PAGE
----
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Display advertising: shoot the executioner, not the channel

By Damien Bennett, Director of Strategy

November 4, 2019 | 5 min read

Display advertising has got itself a bit of a bad name in some quarters since the first banner appeared 25 years ago. As ever with a reputation, some of this is deserved, some is not.

digital advertising

However, the point that many who enjoy briefing against the channel often miss can be summed up in a simple question. If display advertising is not a hugely effective channel, why is it continuing to grow to the point where it is about to surpass paid search as the digital channel with the highest level of investment?

The answer is that the issues many commentators may have with display ads are not really down to the channel but rather how the channel is sometimes used. The three big issues surrounding display are not about the format but actually more about the execution.

Poor practice lets display down

First of all, we have the scandal of adverts being displayed next to inappropriate material which has raised brand safety concerns. These are, of course, completely understandable because no brand wants to spend good money on advertising that can only cause it embarrassment.

There is also a lot of concern around transparency. Advertisers are never quite sure how much of their bill is for media and how much on agency charges, and what’s been spent on data and tech. There’s also the issue of viewability and fraud.

Thirdly, there is the quality issue around display advertising. It is no secret that banners do not always get the full creative attention they deserve and far too much of what we see are retargeted spots that are frustrating, they simply feel too ‘spammy’.

The common factor here is, of course, that all of these issues are addressable. The problem with display advertising is in its execution, not the channel itself.

Complicated needs sophisticated

As display prepares to overtake PPC, those involved in the channel need to step up to the proverbial plate because it’s a far more complex medium. With search, there’s only really two types of adverts and they’re triggered by what a person has typed in.

With display, there are far more players involved in placing an advert in front of a person who you need to know as much as possible about, without the enormous hint of them typing what they’re shopping for in a search box. There is also a myriad combination of static and rich media units to buy, including digital outdoor, video and audio, as well as desktop and mobile.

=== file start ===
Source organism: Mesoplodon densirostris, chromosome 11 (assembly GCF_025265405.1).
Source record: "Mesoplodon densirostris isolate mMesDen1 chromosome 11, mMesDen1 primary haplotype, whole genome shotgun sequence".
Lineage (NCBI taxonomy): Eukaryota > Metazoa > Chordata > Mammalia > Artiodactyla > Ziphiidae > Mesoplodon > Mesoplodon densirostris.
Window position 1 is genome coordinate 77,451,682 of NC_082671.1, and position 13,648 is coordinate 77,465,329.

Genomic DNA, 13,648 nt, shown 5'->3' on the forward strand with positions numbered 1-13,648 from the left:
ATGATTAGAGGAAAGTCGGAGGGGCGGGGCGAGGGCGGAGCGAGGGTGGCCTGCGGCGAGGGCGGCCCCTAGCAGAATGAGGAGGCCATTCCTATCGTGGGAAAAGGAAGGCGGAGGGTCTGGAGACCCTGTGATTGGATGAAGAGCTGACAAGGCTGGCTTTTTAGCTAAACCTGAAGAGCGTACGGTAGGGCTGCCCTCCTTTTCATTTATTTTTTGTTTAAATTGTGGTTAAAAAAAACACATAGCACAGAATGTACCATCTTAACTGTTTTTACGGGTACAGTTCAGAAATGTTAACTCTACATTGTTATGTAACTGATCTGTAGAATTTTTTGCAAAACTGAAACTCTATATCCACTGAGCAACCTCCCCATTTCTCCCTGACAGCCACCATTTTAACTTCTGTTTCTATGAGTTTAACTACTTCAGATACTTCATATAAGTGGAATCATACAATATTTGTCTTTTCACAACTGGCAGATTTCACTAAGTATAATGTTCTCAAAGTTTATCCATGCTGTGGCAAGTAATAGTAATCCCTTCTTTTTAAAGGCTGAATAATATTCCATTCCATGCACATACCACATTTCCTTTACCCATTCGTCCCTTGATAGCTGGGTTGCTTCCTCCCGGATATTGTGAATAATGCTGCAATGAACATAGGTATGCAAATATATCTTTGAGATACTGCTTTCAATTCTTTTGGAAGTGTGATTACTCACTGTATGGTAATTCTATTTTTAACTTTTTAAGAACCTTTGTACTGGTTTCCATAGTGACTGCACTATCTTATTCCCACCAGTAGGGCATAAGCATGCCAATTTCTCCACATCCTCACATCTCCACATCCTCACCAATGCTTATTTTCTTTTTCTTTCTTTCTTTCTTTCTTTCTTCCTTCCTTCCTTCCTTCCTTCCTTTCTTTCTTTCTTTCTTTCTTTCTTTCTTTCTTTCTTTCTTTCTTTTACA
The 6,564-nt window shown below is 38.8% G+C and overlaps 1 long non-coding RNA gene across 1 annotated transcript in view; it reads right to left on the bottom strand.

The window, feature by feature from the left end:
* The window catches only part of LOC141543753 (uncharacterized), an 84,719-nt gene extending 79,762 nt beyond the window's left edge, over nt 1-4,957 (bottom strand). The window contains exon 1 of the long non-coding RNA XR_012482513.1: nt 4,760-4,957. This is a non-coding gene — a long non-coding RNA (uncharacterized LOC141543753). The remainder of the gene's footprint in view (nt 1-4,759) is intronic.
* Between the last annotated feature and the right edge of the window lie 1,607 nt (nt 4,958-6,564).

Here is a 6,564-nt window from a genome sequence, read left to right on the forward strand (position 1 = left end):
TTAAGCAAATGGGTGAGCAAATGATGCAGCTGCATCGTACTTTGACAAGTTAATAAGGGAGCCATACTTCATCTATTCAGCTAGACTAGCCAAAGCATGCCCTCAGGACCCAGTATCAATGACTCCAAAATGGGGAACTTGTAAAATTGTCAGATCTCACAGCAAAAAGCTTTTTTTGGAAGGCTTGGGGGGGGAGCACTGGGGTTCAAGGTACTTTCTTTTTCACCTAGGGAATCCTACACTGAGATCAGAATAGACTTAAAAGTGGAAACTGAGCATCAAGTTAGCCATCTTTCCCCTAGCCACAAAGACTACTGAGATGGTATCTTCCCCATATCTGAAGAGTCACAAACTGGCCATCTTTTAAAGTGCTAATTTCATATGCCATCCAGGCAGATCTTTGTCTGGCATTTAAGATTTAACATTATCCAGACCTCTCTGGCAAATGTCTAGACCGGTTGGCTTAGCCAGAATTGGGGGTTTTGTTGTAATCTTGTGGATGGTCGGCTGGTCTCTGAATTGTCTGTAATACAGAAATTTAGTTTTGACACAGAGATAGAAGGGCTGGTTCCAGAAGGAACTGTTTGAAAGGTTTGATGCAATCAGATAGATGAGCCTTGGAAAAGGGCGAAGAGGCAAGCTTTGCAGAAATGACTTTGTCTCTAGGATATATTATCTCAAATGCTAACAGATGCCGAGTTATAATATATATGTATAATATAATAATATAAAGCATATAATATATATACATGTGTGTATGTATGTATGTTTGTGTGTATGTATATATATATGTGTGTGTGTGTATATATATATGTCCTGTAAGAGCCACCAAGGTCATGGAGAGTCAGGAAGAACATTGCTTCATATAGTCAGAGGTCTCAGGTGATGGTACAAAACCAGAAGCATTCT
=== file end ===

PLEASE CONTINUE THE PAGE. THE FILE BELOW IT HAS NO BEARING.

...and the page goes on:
It’s a hugely complex media landscape and to do display well you need to start with detailed knowledge about the client and their current customers as well as new customer groups they are hoping to attract. Then you need compelling creative and great adtech. You need both sides to work together effectively on a strategy that not only ensures you are delivering to the brief by buying effectively but also efficiently, to ensure budget is stretched as far as it can.

To know if campaigns are successful, skilled display practitioners will set KPIs and implement measurement technology that more accurately demonstrates the channel’s contribution to the customer journey, rather than rely only on post-click analytics.

What display delivers

Display advertising should be treated as a sophisticated channel that is able to reach consumers throughout the customer journey. With the right team and strategy in place, and a client and agency agreeing on an effective KPI that looks beyond post-click, there is just one final piece that display needs – complete transparency. Advertisers have every right to expect an agency to provide an itemised run down of where their budget has gone and any rebates earned need to be put back in the campaign pot, not pocketed by the agency.

If the channel can get this right, it has every chance of putting the days where it was seen as a little murky behind it and show why it is so popular with advertisers. Get it right and display can answer critics with its position as the channel where advertisers are putting most of their budget to both stay familiar with customers and reach out to new prospects.

Damien Bennett is director of strategy at Incubeta


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